April 1st 2009
Chinese Yuan Vies for Reserve Status
Having appealed unsuccessfully to the G20 to create a viable reserve currency, China is now taking matters into its own hands, by pushing the Chinese Yuan as a viable alternative.
Earlier this week, it signed a $10 Billion+ swap agreement with Argentina, involving an exchange of Argentine pesos for RMB. The agreement is ostensibly designed to benefit Argentina, whose economy has been hit hard from the global credit crisis: “The peso has been weakening slowly but consistently since mid-2008, when a major farm strike here spooked investors and led many Argentines to trade in their pesos for dollars.” By guaranteeing a large quantity of RMB – which is generally considered undervalued- China is effectively providing the peso with more solid backing.
In actuality, the swap was probably proposed by China in order to demonstrate its sincerity in seeing the Dollar replaced as reserve currency. Especially among developing countries and/or Asian countries, many of which represent major trading partners, China is keen to increase the supply of Yuan. One analyst wrote that ” ‘We expect more agreements with other emerging market countries will be in the pipeline,’ as the swaps will help ‘Chinese slumping exports by making access to finance easier.’ ” Accordingly, the swap agreement with Argentina represented the sixth bilateral currency agreement signed by China in recent months. The other five countries are Belarus, South Korea, Hong Kong, Malaysia, and Indonesia, with the total nominal swap value of nearly $100Billion ($650 Billion RMB).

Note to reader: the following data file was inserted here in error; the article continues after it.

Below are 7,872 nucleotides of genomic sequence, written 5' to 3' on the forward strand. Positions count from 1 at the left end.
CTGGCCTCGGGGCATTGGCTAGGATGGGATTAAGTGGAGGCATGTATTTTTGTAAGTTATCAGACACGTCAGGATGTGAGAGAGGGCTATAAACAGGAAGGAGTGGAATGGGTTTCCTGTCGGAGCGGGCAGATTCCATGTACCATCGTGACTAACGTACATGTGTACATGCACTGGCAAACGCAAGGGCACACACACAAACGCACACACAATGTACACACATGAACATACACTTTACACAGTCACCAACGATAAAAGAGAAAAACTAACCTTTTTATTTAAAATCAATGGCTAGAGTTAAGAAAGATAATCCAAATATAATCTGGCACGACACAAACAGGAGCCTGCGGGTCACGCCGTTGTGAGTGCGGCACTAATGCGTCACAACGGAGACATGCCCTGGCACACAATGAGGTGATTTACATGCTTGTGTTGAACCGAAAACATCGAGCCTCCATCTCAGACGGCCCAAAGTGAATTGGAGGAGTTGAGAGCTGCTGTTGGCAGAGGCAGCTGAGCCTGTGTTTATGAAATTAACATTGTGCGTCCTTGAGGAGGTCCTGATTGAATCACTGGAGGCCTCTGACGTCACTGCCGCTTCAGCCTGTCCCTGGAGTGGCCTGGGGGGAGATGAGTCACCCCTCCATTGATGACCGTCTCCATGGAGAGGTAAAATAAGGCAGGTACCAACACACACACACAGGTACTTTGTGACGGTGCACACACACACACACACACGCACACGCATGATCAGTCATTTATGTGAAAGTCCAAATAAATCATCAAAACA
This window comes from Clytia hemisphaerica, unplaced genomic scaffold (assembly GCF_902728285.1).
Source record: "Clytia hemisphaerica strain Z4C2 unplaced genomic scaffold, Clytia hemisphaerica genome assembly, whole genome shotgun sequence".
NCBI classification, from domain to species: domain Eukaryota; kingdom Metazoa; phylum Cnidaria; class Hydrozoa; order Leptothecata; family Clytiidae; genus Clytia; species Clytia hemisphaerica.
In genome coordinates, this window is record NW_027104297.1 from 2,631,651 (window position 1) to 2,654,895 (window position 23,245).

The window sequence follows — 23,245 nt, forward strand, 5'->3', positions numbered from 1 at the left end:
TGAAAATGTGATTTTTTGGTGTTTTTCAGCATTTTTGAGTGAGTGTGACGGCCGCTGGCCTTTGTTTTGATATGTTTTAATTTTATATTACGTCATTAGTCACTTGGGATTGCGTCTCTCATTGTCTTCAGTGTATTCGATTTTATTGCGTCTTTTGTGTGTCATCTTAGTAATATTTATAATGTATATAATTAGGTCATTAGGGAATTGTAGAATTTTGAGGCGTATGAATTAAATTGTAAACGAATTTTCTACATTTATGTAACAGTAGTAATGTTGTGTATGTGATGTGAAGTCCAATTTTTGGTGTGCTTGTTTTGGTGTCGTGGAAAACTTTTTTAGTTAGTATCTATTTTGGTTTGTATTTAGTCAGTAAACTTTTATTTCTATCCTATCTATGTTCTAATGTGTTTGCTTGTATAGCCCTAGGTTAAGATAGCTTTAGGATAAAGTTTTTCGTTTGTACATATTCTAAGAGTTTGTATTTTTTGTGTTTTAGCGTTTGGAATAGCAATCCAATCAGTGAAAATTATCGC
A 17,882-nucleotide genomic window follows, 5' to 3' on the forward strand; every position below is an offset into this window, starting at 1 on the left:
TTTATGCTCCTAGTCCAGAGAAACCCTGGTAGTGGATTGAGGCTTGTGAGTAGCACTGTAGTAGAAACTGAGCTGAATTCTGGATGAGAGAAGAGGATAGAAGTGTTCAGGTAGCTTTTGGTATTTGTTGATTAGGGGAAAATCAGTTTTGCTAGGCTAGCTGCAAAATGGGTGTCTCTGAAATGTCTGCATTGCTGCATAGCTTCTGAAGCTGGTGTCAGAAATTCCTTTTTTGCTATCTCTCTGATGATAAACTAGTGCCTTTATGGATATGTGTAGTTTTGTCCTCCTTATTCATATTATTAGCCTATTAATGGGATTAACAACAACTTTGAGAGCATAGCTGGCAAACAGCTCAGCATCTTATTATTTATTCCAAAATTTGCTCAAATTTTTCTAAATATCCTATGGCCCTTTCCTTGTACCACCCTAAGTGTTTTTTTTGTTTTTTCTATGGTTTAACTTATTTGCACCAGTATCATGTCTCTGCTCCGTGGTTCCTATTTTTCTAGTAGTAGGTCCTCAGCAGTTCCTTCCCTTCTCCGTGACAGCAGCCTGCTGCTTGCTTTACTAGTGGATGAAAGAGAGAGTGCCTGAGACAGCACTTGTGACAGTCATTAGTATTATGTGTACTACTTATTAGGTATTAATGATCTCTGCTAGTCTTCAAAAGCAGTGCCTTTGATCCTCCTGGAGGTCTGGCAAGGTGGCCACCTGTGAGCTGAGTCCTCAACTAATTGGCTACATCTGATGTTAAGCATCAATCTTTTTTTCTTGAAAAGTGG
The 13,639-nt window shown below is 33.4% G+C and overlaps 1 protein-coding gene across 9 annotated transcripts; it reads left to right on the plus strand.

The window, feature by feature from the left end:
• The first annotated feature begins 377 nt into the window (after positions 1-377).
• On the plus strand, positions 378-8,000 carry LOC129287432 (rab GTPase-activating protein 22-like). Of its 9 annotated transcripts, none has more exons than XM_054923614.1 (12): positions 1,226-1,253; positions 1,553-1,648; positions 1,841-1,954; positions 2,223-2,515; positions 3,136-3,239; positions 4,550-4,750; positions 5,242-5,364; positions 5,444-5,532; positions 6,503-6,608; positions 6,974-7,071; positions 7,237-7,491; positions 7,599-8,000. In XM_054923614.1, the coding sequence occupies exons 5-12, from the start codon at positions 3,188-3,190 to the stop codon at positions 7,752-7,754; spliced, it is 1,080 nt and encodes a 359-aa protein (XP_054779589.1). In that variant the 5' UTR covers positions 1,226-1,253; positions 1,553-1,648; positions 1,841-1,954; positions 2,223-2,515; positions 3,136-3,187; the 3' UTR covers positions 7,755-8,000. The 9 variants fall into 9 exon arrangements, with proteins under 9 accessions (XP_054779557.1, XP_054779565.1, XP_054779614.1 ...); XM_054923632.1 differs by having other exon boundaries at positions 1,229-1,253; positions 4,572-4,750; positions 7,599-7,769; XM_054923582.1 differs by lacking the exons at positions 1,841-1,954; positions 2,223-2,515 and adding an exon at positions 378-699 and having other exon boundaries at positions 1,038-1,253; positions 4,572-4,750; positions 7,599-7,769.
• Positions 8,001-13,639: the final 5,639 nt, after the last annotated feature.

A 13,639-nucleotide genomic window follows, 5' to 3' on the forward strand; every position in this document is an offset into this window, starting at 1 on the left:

China is also moving to make the Yuan fully convertible, such that it can be exchanged freely both inside and outside China. It is intended that Chinese banks and exporters, for example, will now be able to accept payment directly in foreign currencies, rather than first being forced to convert them into RMB. In addition, the government “will triple the amount of domestic securities that overseas funds can buy under the qualified foreign institutional investors program to $30 billion” in order to make it easier for foreigners to invest directly in China.
While the moves announced so far are too small to make any meaningful waves in the forex world, investors seem generally supportive of China’s efforts. Remember that only two years ago, hedge fund manager Jim Rogers famously announced that the RMB was due to appreciate 500% over the next couple decades and subsequently moved much of his personal savings into RMB-denominated bank accounts.
A recent note by Citigroup analysts perfectly encapsulates this sentiment: “In the longer term, we think it is China’s strategic economic and political interest to promote the broader use or internationalization of CNY. While the internationalization of CNY has a very long way to go, we see China as using the global crisis as an opportunity to take early steps.” Of course, China itself is conscious that such a process will require decades to complete, but it remains cautiously optimistic: “It’s not really up to China to determine this. It’s up to the market…The best the government can do is to permit yuan-denominated trade. And then it’s up to the market to decide whether it wants to use that.”